N2A cells were generously provided by Dr. Smith Varia and Dr. Janet Alder (Department of Neurosciences, Rutgers-Robert Wood Johnson Medical School). The cells were cultured in DMEM with 10% fetal calf serum.

N2A Acute Neurite Retraction assay

Acute neurite retraction assay was performed as previously reported [2]

N2 cell survival assay

Cell survival assays were carried out as previously reported [2]


All chemicals (with the exception of synthetic peptides) were from Sigma Chem. Co, Inc.

Protein determinations

Protein assays were carried out as previously reported [2]


Baseline clinical characteristics in the study patients

The baseline clinical characteristics are shown in Table 1. The study cohort included 49 older adults with type 2 diabetes mellitus (T2DM) and 7 older adults without diabetes. The patients without diabetes were slightly younger on average, but did not differ significantly from the diabetic patients in their mean body mass index 31.0 vs 34.9 kg/m2 (Table 2).

Table 1. Baseline clinical characteristics in the 56 study patients

Risk factor

Mean (SD)


Age (years)



Non-diabetes * Type 2 Diabetes49



Body mass index (kg/m2)

34.9 (6.8) 49


Glycosylated hemoglobin(%)

8.0 (1.6)


Duration of diabetes (years)

15.4 (8.2)


*Major depressive disorder (n=2), Parkinsons’disease (n=3), Schizophrenia (n=1), Graves ophthalmopathy (n=1)

Table 2. Comparison of age and body mass index in diabetic and non-diabetic patients.

Diabetes (n=49)

No Diabetes (n=7)


Age (years) 69.0 (7.2)



Body mass index (kg/m2) 34.9(6.8)



Mean binding to a linear synthetic 5-HT2A receptor peptide did not differ significantly in autoantibodies from Parkinson’s disease or major depressive disorder patients with or without type 2 diabetes (Table 3). These data suggest that the ‘susceptible’ population harboring increased 5-HT2A receptor peptide autoantibodies is likely to include older persons with and without type 2 diabetes mellitus.

Table 3.Mean 5-HT2A receptor peptide binding in diabetic vs nondiabetic patients having Parkinson’s disease or major depressive disorder.



No Diabetes


Parkinson’s disease

0.13(.04) [14]

0.13(.05) [3]


Major depression

0.16(.06) [10]

0.12(.04) [2]


Results are mean absorbance units AU +/ (SD); [ ] number of patients

Increased 5-HT2AR synthetic peptide binding in protein-A eluates from subsets of diabetic angiopathy and/or neurovascular complications

A one-fortieth dilution of the protein-A eluate of plasma (2–8 µg/mL IgG) was tested for binding to the linear synthetic peptide Q…N-18 having an amino acid sequence identical to that of the second extracellular loop of human 5-HT2A receptor. Mean binding level was significantly increased (P < 0.01) in subsets of diabetes having Parkinson’s disease (n=17), dementia (n=7), stroke or TIA n=7), or major depressive disorder (n=12) compared to the mean level in age-matched older adult type 2 DM without significant angiopathy (i.e. retinopathy or nephropathy) (n=6; Fig 1). It was also significantly increased in diabetes patients with a coexisting systemic autoimmunity condition (i.e. discoid lupus erythematosus (n=1), ankylosing spondylitis (n=1), Graves orbitopathy (n=2), rheumatoid arthritis (n=1)) (Table 4). Mean binding in the protein-A eluate fraction of T2DM plasma (IgG) was significantly increased in patients having significant retinopathy vs. no retinopathy, or diabetic nephropathy vs. no nephropathy (Table 5). There was no significant difference in plasma IgG autoantibody binding level in T2DM patients with or without atrial fibrillation, T2DM with or without obstructive sleep apnea or T2DM with or without co-morbid cancer (Table 5). Taken together, these data suggest associations among diabetic angiopathy, neurodegenerative disorders and certain systemic autoimmune diseases with increased level of IgG autoantibodies that binds to 5-HT2A receptor, second extracellular loop region, and linear synthetic peptide.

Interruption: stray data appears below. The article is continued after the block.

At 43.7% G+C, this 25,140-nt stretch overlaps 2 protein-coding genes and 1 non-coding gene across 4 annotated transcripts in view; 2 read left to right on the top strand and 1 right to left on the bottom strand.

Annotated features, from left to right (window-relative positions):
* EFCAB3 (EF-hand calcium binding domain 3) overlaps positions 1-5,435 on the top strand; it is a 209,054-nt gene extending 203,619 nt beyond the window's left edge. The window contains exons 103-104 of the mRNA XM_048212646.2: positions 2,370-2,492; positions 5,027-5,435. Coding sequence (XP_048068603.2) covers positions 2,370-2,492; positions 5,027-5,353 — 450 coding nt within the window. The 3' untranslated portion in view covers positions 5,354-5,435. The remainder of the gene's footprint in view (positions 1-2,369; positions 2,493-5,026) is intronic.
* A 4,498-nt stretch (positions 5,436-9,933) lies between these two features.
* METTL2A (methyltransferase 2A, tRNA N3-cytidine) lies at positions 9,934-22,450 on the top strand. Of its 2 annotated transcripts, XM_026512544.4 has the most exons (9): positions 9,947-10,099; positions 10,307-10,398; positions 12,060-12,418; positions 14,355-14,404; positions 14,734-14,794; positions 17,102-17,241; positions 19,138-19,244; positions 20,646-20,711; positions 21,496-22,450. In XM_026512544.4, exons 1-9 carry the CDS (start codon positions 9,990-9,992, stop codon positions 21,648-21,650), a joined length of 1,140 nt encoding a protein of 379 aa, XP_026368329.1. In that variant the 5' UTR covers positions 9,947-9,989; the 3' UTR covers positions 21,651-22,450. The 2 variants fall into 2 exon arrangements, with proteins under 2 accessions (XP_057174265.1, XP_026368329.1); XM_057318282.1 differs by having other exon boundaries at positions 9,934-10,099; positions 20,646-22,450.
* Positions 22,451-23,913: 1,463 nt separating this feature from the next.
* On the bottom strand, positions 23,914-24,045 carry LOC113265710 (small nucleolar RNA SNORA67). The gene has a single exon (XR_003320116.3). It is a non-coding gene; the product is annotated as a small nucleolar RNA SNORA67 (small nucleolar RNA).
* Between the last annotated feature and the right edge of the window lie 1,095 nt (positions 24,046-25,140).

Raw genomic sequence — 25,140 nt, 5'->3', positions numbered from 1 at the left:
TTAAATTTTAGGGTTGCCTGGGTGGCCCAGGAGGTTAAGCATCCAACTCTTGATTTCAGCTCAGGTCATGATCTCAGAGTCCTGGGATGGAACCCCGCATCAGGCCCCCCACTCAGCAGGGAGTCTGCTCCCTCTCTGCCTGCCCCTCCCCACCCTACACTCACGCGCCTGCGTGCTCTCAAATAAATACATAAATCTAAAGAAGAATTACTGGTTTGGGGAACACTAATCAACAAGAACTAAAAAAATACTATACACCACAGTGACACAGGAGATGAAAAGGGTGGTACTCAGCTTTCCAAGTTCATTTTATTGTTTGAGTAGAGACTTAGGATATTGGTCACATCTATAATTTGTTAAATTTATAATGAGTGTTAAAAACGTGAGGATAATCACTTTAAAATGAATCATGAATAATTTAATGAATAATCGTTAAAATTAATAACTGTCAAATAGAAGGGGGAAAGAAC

Table 4. Mean 5-HT2A receptor peptide binding in type 2 diabetes without angiopathy vs diabetes with a neurodegenerative disorders or a co-morbid systemic autoimmune condition^^.

Mean receptor peptide binding



Diabetes without angiopathy^


6 ——

Diabetes with dementia


7 < 0.01

Diabetes with PD**

0.13 (.04)

17 <0.01

Diabetes with MDD***


12 0.02

Diabetes with CVA or TIA


7 <0.01

Diabetes with Autoimmunity


5 <0.01

Results are mean AU +/- SD; ^- without any neurodegenerative disorder; ^^-N=1 each having discoid lupus erythematosus, ankylosing spondylitis, Graves disease, celiac disease, rheumatoid arthritis; *t-test compared to group having diabetes without angiopathy. PD-Parkinson’s disease, MDD-major depressive disorder, CVA-cerebrovascular accident, TIA-transient ischemic attack. ** includes 3 patients without diabetes; ***includes 2 patients without diabetes

Table 5. Association between5-HT2AR, ECL2 receptor peptide binding and baseline diabetic micro-vascular or other complications.

Present (N)

Absent (N)

Absent (N)

Diabetic retinopathy

0.15 +0.05(16)

0.10 +0.04(27)


Diabetic nephropathy

0.13+0.04 (21)

0.1 +0.04 (21)


Diabetic painful neuropathy

0.13 + 0.05 (21)

0.1 + 0.05 (19)


Atrial fibrillation

0.13 + 0.05(19)

0.13+ 0.05(34)


Obstructive sleep apnea

0.12 + 0.05(20)

0.12 + 0.05 (28)



0.14 + 0.05(13)

0.12 + 0.05 (36)


Results are mean AU +/- SD; Patients having co-morbid systemic autoimmune condition (n=5) were excluded except in two cases having retinal neurodegeneration.

Lack of association between IgG plasma autoantibody binding to 5-HT2A receptor peptide and patient age or diabetes duration

There was no significant association between mean IgG autoantibody binding to the 5-HT2A receptor peptide and baseline patient age, body mass index, glycosylated hemoglobin, or duration of diabetes (data not shown in Tables).